Senior members of the Government have declared the UK will not seek to remain in the European Union “by the back door” and will leave both the single market and the customs union when Brexit happens in 2019.
Chancellor Philip Hammond, a strong Remain campaigner, and Trade Secretary Liam Fox, a leading Brexiteer, put on a display of unity with a joint pledge that echoes Theresa May’s oft-repeated remark that “Brexit means Brexit”.
Writing in the Brexit-backing Telegraph, the ministers said there would be a “transition period” if the UK leaves the 28-country block as expected in March, 2019, to avoid an economic “cliff edge” which many businesses and economists fear.
But they added the transition period would be just that, and would not be used as an attempt to prolong membership or to delay the inevitable.
The jointly penned article appeared designed to reassure those in favour of a clean break, but will do little to comfort those fearing the consequences of a so-called “hard Brexit”.
“We will leave the customs union and be free to negotiate the best trade deals around the world as an independent, open, trading nation,” the article said.
”We will leave the single market, because there was a vote for change on 23 June and that is what we will deliver.”
It added that businesses should be assured there would be no “cliff edge” despite fears expressed that the UK could crash out of the EU without reaching a deal, which would see UK-EU relations revert to World Trade Organisation rules.
“That is why we believe a time-limited interim period will be important to further our national interest and give business greater certainty – but it cannot be indefinite; it cannot be a back door to staying in the EU," Mr Hammond and Mr Fox wrote.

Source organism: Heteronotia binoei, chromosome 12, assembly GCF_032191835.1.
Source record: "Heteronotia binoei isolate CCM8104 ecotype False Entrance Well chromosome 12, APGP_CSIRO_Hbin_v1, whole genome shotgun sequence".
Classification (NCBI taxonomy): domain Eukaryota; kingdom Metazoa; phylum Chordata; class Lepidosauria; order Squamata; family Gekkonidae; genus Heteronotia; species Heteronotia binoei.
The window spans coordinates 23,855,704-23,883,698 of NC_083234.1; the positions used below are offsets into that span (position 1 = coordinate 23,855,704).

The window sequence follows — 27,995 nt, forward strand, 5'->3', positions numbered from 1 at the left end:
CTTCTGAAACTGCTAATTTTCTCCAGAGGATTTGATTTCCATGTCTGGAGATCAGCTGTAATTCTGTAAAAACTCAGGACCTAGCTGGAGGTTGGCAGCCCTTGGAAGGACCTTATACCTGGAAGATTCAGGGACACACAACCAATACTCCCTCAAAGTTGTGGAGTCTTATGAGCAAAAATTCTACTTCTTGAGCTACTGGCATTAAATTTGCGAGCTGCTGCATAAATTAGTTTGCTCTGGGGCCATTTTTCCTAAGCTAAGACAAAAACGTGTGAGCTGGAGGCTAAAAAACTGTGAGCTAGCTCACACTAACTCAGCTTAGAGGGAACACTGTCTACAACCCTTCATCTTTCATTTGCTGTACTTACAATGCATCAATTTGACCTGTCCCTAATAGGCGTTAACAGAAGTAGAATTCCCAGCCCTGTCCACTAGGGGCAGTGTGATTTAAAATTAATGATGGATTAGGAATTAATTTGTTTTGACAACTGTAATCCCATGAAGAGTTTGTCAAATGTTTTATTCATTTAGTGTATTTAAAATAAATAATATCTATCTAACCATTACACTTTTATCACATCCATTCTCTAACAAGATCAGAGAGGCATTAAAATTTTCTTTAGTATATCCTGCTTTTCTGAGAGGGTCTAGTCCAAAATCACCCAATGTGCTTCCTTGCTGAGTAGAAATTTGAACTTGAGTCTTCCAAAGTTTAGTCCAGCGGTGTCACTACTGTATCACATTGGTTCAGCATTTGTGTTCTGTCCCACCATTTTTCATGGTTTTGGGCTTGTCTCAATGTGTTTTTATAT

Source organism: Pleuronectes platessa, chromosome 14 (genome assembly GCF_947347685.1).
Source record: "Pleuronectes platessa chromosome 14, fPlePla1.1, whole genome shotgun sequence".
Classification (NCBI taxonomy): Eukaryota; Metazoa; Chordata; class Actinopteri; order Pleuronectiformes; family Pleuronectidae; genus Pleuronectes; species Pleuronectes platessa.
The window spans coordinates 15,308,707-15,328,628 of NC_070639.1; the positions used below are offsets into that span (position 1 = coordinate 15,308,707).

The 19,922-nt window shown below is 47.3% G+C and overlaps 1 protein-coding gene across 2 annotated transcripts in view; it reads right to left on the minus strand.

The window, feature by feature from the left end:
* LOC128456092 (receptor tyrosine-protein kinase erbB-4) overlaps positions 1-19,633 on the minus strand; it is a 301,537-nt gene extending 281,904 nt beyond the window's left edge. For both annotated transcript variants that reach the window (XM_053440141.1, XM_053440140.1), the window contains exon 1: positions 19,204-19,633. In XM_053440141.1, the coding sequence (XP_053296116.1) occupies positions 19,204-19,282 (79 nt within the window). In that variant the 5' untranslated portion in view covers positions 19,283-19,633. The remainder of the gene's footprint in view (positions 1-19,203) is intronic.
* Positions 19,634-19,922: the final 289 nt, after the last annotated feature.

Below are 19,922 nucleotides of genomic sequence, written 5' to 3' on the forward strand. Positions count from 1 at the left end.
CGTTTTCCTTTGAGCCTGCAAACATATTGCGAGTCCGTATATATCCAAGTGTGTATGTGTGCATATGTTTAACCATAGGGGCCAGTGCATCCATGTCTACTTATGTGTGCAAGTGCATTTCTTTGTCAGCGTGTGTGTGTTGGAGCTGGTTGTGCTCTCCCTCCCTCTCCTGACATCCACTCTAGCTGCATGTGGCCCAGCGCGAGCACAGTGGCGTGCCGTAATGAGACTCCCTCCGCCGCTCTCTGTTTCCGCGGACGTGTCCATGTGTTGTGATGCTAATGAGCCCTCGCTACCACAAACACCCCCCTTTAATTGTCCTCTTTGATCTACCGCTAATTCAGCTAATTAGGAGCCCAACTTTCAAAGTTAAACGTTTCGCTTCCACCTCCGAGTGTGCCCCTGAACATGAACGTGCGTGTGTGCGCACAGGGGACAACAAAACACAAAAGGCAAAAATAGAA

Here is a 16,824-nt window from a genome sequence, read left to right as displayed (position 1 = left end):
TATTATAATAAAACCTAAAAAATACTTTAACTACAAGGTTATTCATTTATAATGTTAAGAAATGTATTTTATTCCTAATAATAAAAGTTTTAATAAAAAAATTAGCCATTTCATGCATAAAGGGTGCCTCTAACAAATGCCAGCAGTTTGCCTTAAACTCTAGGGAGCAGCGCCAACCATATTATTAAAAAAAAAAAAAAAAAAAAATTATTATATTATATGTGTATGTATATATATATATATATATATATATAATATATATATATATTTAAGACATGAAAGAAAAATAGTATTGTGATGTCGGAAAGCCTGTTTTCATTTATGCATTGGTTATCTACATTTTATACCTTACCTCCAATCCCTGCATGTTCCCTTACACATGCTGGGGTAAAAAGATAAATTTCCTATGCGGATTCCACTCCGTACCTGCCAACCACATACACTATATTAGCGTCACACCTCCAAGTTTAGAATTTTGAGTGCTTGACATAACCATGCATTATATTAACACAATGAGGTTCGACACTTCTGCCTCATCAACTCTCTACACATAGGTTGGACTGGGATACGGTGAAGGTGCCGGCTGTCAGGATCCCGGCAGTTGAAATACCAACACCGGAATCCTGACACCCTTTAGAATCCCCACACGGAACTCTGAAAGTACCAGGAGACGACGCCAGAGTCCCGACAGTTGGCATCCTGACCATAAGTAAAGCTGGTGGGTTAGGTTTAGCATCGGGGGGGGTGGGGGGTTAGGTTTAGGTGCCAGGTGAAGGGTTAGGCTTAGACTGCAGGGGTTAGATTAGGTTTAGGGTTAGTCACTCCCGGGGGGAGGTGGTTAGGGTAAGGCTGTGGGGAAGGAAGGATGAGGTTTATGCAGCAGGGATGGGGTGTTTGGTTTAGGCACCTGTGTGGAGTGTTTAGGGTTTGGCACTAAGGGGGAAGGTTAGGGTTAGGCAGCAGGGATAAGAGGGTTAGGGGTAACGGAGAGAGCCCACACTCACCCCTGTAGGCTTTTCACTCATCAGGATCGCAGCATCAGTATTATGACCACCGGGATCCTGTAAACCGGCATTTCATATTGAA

Mr Hammond had previously ruffled feathers in Brexiteer camp by suggesting he hoped the UK would be able to continue free trade with the EU for as many as four years after leaving.
The old divisions in the Tory party over Europe appeared to resurface when Mr Fox said that any such transition period would end before the next general election in 2022.
With Ms May due to return from her summer holiday, the article appeared designed to end party feuding as well as ongoing speculation that the UK might somehow be able to salvage membership of the single market through negotiations with the EU.
Over the coming 10 days, a number of Government papers will be published spelling out the UK’s Brexit blueprint on key issues including the customs union, the Irish border, fisheries and agriculture.
Free movement for Irish citizens in and out of Britain is expected to continue after Brexit, with the establishment of a Schengen-style area between Ireland and Britain designed to resolve the border problem.
The Government has recently moved to clarify that freedom of movement between the EU and the UK will definitely end in 2019, with the three million EU citizens already in Britain having to apply for inclusion on a “settled status” register if they wish to remain.
In June, the EU’s Brexit negotiator Michel Barnier called for “more ambition, clarity and guarantees” around the protection of EU citizens living in the UK.
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